image001Beer isn’t for everyone. In fact, you might be surprised at how many people there are out there that flat out don’t like the taste, despite its crisp drinkability and very wide variety of refreshing flavors.

image002Damn, now I need a beer.

One company noticed a trend of regular drinks becoming “hard”, such as Mike’s Hard Lemonade and Redd’s Apple Cider. Small Town Brewery in Wauconda, Illinois, decided to throw their brewing hat into the ring when they made Not Your Father’s Root Beer, a delicious root beer-flavored alternative to the average can of beer.

After Small Town’s success with Not Your Father’s Root Beer and Not Your Father’s Ginger Ale, the brewery decided to bottle and manufacture their stronger version of the drink. While the mass produced version clocks in at 5.9% ABV (alcohol by volume), the brewery will begin mass producing their stronger variety, a version of NYFRB with a 10.7% ABV, nearly twice the amount in a regular NYFRB.

The initial success of NYFRB led to the stronger version being created, however it’s only available around the brewery, usually in cities and districts within an hour or so of the Chicago area. In order to keep the heavy beer hitters interested, Small Town will be selling the 10.7% ABV version in 22 oz. cans or “bombers”, at $7.99 a piece.

 

 

via Small Town Brewery

Categories
Hit-Or-Miss

5 Disgusting Recipes From The First Ever Celebrity Cookbook

Gordon Ramsay would blush

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Long before the introduction of the tomato to Europe, Italy had a reputation for being a gourmand’s paradise. One of the most important sources for understanding ancient epicures is the collection of recipes known as Apicius de re coquinaria (roughly, Apicius on cooking). Apicius, a wealthy Roman of the 1st century C.E. who reputedly killed himself rather than eat cheaper food once he ran out of money, has gone down in history as the first celebrity chef. It’s unlikely, however, that he personally wrote any of the recipes in the collection, which probably dates to three centuries after Apicius’ untimely demise.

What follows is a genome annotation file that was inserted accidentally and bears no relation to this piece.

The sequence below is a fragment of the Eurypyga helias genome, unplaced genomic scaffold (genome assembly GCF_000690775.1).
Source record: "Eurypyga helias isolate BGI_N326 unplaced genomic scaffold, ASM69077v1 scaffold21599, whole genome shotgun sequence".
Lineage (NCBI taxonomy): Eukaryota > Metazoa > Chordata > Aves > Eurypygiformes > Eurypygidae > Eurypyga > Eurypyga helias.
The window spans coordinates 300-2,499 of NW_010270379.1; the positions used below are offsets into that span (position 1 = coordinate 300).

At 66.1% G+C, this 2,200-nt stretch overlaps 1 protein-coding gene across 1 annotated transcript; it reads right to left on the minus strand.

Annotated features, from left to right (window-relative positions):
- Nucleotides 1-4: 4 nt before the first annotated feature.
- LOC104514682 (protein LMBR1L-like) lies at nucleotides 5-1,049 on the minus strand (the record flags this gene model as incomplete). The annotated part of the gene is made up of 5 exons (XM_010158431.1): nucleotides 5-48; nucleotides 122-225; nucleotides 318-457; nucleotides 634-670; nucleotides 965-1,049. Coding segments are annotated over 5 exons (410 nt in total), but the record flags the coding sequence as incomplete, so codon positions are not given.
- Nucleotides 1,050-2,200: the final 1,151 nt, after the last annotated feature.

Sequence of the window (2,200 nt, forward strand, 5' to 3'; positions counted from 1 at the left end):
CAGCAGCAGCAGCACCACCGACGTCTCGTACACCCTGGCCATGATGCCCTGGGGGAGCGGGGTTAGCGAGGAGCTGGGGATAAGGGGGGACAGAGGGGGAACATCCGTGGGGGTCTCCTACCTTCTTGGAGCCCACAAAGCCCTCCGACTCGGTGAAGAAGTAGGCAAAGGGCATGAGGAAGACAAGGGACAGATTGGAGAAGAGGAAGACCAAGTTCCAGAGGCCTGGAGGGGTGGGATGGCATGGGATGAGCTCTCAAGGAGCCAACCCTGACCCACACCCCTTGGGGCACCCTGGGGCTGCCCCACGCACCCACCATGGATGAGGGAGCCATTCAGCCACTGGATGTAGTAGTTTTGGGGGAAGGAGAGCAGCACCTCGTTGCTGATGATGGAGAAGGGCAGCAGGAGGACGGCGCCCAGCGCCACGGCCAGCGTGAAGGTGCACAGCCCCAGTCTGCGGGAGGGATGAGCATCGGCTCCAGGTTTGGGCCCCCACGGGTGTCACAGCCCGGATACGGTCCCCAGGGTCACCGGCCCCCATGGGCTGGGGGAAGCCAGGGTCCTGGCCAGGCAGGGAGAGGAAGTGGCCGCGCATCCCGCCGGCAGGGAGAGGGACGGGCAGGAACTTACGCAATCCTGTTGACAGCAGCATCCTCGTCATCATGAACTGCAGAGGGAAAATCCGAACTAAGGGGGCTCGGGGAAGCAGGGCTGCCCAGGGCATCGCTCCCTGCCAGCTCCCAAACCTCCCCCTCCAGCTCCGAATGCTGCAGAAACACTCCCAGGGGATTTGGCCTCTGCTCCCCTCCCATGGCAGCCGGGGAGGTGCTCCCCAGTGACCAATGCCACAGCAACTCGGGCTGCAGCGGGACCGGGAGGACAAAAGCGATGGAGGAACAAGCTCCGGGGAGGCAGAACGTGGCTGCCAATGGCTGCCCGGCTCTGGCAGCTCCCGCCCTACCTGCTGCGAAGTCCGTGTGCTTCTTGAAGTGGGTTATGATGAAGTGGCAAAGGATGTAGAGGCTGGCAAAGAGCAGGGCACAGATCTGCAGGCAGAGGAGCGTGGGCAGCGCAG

Many of Apicius’ recipes remain appetizing today (I recently helped Leftovers History select and research one tasty example). But others are better left to the dustbin of history. Here are 5 Apician recipes that we’d rather not try.

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via Wikimedia

1. To Improve a Broth

If your reaction to noticing that your soup has spoiled to the degree that it stinks is to dump a bunch of spices in it and then serve it to your friends, please let me know so I can never ever eat at your house.

If a broth has contracted a bad odor, place a vessel upside-down and fumigate it with laurel and cypress and before ventilating it, pour the broth in this vessel. If this does not help matters and if the taste is too pronounced, add honey and fresh spikenard to it; that will improve it.

2. Vegetable and Brain Pudding

There’s nothing wrong with eating organ meat, and I’m not even a particularly picky eater. But 5-year-old me would have had a hell of a tantrum if my mom decided to serve this dish for dinner.

Take vegetables, clean and wash, shred and cook them, cool them off and drain them. Take 4 calf’s brains, remove strings and cook them in the mortar. Put 6 scruples (a type of measure) of pepper, moisten with broth and crush fine; then add the brains, rub again and meanwhile add the vegetables, rubbing all the while, and make a fine paste of it. Thereupon break and add 8 eggs. Now add a glassful of broth, a glassful of wine, a glassful of raisin wine, taste this preparation. Oil the baking dish thoroughly and place it in the oven and when it is done sprinkle with pepper and serve.

disgusting_recipes_3

via Wikimedia

3. For Birds that Smell Strongly